The authors propose that these standardized programs could be easily shared over virtual platforms to improve quality of life and survivorship.
NCI’s Division of Cancer Prevention (DCP) supports additional trials to further explore psychosocial care. Some of these studies are through the NCI Community Oncology Research Program (NCORP). NCORP brings cancer clinical trials and care delivery studies to people in their communities. In particular, the NCORP network supports NCI trials on symptom management.
“Not only do we focus on physical toxicities that individuals experience, but all domains of health related quality of life,” said Diane St. Germain, R.N., M.S., a nurse consultant and program director in DCP’s Community Oncology and Prevention Trials Research Group. These include functional, emotional, and psychosocial domains.
Selected DCP-Supported Trials Including Psychosocial Care
NCI is continuing to investigate approaches to improve psychosocial care for cancer survivors. For example, researchers are becoming more aware of how where you are from or where you live impacts your cancer experience, Dr. Tonorezos said.
Recent meetings have also helped to identify crucial next steps. But there is still more to understand about cancer survivors’ needs and more work to do, she said.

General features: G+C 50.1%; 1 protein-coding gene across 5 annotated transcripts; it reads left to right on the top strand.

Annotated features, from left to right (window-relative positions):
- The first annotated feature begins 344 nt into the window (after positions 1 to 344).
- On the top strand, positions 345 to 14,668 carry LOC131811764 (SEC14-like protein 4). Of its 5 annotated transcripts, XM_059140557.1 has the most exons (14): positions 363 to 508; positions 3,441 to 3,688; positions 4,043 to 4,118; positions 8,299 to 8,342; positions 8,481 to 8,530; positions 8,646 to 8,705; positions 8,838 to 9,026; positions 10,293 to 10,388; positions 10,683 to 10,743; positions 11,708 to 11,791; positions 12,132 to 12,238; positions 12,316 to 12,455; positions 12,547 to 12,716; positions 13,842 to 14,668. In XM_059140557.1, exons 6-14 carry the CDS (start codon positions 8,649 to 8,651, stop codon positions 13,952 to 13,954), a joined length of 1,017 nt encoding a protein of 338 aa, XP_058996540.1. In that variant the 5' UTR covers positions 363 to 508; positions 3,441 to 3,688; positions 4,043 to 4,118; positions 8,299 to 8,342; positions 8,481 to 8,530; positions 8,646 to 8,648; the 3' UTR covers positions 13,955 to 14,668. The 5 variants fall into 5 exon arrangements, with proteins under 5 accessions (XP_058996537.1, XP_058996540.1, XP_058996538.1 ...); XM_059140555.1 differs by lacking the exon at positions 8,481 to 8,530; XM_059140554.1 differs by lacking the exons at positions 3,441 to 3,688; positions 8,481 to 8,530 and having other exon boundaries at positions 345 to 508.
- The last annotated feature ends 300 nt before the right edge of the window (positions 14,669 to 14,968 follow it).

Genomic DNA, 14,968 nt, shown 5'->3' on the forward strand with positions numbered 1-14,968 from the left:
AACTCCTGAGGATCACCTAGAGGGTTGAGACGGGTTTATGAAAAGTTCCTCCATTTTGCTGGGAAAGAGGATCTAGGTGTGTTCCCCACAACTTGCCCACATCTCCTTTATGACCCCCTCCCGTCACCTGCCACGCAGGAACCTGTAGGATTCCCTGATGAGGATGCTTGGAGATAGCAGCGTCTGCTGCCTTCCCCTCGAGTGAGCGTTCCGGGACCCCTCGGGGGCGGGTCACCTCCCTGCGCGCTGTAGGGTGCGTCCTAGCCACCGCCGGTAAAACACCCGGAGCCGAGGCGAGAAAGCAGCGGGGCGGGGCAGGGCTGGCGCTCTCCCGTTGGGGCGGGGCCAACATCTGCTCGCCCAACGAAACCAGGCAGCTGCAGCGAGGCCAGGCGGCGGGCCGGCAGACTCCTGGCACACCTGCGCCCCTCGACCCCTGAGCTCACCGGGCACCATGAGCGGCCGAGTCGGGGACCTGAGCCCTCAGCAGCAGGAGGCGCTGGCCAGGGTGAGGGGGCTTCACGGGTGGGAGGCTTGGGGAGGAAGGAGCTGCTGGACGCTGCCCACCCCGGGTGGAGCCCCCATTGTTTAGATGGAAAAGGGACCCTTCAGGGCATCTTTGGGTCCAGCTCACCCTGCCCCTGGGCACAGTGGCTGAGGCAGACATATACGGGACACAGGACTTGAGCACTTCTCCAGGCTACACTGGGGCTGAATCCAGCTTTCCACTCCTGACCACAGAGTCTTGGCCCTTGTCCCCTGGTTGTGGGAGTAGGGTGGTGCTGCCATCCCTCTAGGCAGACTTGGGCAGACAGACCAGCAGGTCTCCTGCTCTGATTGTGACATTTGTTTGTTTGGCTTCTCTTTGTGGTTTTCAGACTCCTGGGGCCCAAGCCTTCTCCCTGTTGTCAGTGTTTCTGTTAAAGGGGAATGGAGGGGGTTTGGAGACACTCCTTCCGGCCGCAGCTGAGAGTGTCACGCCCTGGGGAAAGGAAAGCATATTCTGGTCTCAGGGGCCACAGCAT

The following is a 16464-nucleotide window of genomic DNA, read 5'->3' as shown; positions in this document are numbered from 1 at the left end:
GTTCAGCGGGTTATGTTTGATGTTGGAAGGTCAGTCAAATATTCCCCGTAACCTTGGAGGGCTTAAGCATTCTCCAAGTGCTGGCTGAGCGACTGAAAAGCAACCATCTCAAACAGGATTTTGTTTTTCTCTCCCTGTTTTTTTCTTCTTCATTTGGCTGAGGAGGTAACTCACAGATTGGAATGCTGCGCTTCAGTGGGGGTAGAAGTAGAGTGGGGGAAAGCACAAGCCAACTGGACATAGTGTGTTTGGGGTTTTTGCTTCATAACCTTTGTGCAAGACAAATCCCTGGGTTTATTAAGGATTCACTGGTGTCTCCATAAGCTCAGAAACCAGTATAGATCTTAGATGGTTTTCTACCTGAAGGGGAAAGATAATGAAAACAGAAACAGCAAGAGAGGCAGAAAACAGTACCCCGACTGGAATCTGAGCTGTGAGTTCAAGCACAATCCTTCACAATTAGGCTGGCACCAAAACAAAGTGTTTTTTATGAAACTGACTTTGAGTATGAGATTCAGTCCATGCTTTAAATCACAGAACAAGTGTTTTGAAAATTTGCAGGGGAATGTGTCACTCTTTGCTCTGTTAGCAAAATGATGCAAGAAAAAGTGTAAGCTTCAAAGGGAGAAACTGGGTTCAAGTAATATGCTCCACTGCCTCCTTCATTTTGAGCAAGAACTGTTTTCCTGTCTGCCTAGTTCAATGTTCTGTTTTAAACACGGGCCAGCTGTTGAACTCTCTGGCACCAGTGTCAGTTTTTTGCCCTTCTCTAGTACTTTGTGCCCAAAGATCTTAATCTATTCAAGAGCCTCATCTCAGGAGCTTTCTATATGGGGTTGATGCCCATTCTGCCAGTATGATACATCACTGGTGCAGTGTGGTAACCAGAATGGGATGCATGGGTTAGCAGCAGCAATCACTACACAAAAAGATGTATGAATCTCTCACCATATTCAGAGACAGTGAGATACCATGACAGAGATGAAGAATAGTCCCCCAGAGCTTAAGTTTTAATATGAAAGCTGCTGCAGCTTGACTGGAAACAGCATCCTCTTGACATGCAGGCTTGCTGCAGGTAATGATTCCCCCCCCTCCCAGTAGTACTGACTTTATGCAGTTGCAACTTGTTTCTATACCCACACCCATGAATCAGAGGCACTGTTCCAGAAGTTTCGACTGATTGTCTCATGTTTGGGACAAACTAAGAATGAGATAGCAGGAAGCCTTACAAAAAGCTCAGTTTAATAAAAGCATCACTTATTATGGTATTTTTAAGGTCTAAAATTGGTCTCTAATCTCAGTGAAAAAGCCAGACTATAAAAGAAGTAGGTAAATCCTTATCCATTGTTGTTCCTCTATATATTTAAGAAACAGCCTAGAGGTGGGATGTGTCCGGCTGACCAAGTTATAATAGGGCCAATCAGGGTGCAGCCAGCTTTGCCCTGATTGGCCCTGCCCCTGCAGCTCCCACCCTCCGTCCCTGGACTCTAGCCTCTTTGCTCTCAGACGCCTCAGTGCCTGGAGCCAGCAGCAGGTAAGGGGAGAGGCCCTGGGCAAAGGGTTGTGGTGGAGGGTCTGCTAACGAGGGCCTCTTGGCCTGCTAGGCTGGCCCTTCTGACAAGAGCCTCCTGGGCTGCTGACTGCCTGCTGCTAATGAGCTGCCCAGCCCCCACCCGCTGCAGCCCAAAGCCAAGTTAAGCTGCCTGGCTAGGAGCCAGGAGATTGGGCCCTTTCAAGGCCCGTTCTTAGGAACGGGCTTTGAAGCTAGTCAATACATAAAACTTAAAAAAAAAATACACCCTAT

Bower JE, Partridge AH, Wolff AC, et al. Targeting Depressive Symptoms in Younger Breast Cancer Survivors: The Pathways to Wellness Randomized Controlled Trial of Mindfulness Meditation and Survivorship Education. J Clin Oncol 2021; 39(31): 3473-3484.
Forsythe LP, Kent EE, Weaver KE, et al. Receipt of Psychosocial Care Among Cancer Survivors in the United States. J Clin Oncol 2013; 31(16): 1961-1969.
Gallicchio L, Tonorezos E, de Moor JS, et al. Evidence Gaps in Cancer Survivorship Care: A Report From the 2019 National Cancer Institute Cancer Survivorship Workshop. J Natl Cancer Inst 2021; 113(9): 1136-1142.
Hahn EE, Munoz-Plaza CE, Pounds D, et al. Effect of a Community-Based Medical Oncology Depression Screening Program on Behavioral Health Referrals Among Patients With Breast Cancer: A Randomized Clinical Trial. JAMA 2022; 327(1): 41-49.
Institute of Medicine. Cancer Care for the Whole Patient: Meeting Psychosocial Health Needs. Washington, DC: The National Academies Press; 2008.